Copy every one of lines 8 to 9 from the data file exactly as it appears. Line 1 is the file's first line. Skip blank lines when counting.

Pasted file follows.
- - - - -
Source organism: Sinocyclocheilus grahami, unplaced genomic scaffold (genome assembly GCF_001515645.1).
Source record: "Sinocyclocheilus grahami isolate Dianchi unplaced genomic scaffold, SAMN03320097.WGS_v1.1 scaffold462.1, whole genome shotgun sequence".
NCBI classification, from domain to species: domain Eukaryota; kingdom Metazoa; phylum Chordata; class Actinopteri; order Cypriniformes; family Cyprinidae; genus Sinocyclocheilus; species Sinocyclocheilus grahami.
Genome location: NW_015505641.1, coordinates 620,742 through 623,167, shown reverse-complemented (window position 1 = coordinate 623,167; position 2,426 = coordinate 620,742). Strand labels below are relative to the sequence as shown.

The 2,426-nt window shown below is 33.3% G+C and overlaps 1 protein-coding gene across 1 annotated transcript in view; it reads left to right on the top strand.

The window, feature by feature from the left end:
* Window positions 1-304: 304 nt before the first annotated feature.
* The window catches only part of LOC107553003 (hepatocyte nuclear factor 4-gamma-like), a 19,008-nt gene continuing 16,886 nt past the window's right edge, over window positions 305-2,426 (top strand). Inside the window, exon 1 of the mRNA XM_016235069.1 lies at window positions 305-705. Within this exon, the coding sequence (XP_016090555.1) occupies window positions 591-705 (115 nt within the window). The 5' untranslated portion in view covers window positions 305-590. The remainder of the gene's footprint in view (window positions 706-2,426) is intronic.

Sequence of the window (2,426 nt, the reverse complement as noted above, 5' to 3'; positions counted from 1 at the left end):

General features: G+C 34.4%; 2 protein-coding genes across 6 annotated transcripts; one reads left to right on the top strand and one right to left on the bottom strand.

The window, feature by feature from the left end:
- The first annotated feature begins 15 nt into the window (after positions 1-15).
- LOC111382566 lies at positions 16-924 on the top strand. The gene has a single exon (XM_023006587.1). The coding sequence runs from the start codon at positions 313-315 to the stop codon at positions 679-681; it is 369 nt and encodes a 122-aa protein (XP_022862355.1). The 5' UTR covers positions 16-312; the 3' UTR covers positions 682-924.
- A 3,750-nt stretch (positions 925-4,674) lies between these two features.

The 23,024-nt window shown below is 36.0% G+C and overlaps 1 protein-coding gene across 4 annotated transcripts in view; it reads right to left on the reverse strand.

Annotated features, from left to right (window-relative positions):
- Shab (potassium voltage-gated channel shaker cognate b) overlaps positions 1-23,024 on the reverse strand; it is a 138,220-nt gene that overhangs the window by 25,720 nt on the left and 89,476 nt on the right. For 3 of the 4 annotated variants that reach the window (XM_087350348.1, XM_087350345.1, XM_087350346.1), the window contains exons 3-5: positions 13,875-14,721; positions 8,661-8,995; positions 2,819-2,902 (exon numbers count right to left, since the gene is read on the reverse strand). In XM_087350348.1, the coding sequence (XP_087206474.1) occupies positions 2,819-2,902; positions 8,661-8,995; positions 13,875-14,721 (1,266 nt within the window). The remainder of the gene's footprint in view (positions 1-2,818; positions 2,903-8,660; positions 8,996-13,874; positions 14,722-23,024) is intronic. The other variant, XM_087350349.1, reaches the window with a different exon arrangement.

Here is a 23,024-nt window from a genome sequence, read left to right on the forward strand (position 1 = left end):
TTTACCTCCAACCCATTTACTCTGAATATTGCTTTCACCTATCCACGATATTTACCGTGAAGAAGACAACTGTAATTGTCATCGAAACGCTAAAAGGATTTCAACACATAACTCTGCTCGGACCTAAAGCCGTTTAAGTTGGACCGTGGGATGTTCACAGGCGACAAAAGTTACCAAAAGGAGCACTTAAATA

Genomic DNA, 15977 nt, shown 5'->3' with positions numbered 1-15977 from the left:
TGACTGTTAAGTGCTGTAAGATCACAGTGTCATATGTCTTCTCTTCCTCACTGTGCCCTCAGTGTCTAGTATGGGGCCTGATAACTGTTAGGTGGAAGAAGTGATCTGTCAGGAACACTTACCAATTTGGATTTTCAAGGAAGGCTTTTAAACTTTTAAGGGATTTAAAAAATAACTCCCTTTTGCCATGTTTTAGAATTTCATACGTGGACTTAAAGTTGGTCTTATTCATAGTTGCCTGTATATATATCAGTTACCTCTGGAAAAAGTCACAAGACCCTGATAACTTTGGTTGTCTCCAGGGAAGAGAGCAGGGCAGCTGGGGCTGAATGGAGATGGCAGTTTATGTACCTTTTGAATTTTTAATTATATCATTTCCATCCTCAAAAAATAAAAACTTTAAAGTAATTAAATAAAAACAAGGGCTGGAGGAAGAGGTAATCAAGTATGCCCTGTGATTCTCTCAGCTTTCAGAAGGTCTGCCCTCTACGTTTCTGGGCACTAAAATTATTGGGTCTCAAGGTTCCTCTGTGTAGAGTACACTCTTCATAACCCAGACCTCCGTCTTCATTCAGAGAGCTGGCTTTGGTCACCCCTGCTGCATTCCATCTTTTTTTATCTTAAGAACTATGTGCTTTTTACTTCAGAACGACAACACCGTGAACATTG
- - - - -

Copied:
* The window catches only part of LOC107553003 (hepatocyte nuclear factor 4-gamma-like), a 19,008-nt gene continuing 16,886 nt past the window's right edge, over window positions 305-2,426 (top strand). Inside the window, exon 1 of the mRNA XM_016235069.1 lies at window positions 305-705. Within this exon, the coding sequence (XP_016090555.1) occupies window positions 591-705 (115 nt within the window). The 5' untranslated portion in view covers window positions 305-590. The remainder of the gene's footprint in view (window positions 706-2,426) is intronic.

Sequence of the window (2,426 nt, the reverse complement as noted above, 5' to 3'; positions counted from 1 at the left end):